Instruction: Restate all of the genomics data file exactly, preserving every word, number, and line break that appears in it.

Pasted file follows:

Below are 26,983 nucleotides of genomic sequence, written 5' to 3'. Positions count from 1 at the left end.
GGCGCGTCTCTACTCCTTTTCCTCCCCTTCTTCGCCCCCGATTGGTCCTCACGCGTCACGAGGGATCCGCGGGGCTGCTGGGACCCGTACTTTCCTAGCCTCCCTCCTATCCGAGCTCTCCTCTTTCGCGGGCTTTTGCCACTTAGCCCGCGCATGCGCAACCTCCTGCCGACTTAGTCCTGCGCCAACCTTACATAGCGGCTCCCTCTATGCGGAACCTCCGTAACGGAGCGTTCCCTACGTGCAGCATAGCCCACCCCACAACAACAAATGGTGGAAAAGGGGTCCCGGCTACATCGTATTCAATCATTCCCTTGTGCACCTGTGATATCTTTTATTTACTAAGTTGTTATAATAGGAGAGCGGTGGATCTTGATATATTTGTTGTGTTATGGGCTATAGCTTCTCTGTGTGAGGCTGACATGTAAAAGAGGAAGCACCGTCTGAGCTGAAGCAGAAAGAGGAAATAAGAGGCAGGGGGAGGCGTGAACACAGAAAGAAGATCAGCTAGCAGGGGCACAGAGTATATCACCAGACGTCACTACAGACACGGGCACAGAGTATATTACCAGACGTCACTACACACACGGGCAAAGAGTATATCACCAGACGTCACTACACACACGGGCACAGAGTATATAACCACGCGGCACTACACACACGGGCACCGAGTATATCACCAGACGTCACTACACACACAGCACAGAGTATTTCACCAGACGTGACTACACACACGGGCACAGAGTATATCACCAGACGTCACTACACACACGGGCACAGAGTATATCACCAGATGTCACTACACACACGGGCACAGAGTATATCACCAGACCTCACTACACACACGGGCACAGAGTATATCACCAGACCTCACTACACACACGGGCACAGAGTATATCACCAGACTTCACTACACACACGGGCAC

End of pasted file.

Below are 26,983 nucleotides of genomic sequence, written 5' to 3'. Positions count from 1 at the left end.
GGCGCGTCTCTACTCCTTTTCCTCCCCTTCTTCGCCCCCGATTGGTCCTCACGCGTCACGAGGGATCCGCGGGGCTGCTGGGACCCGTACTTTCCTAGCCTCCCTCCTATCCGAGCTCTCCTCTTTCGCGGGCTTTTGCCACTTAGCCCGCGCATGCGCAACCTCCTGCCGACTTAGTCCTGCGCCAACCTTACATAGCGGCTCCCTCTATGCGGAACCTCCGTAACGGAGCGTTCCCTACGTGCAGCATAGCCCACCCCACAACAACAAATGGTGGAAAAGGGGTCCCGGCTACATCGTATTCAATCATTCCCTTGTGCACCTGTGATATCTTTTATTTACTAAGTTGTTATAATAGGAGAGCGGTGGATCTTGATATATTTGTTGTGTTATGGGCTATAGCTTCTCTGTGTGAGGCTGACATGTAAAAGAGGAAGCACCGTCTGAGCTGAAGCAGAAAGAGGAAATAAGAGGCAGGGGGAGGCGTGAACACAGAAAGAAGATCAGCTAGCAGGGGCACAGAGTATATCACCAGACGTCACTACAGACACGGGCACAGAGTATATTACCAGACGTCACTACACACACGGGCAAAGAGTATATCACCAGACGTCACTACACACACGGGCACAGAGTATATAACCACGCGGCACTACACACACGGGCACCGAGTATATCACCAGACGTCACTACACACACAGCACAGAGTATTTCACCAGACGTGACTACACACACGGGCACAGAGTATATCACCAGACGTCACTACACACACGGGCACAGAGTATATCACCAGATGTCACTACACACACGGGCACAGAGTATATCACCAGACCTCACTACACACACGGGCACAGAGTATATCACCAGACCTCACTACACACACGGGCACAGAGTATATCACCAGACTTCACTACACACACGGGCAC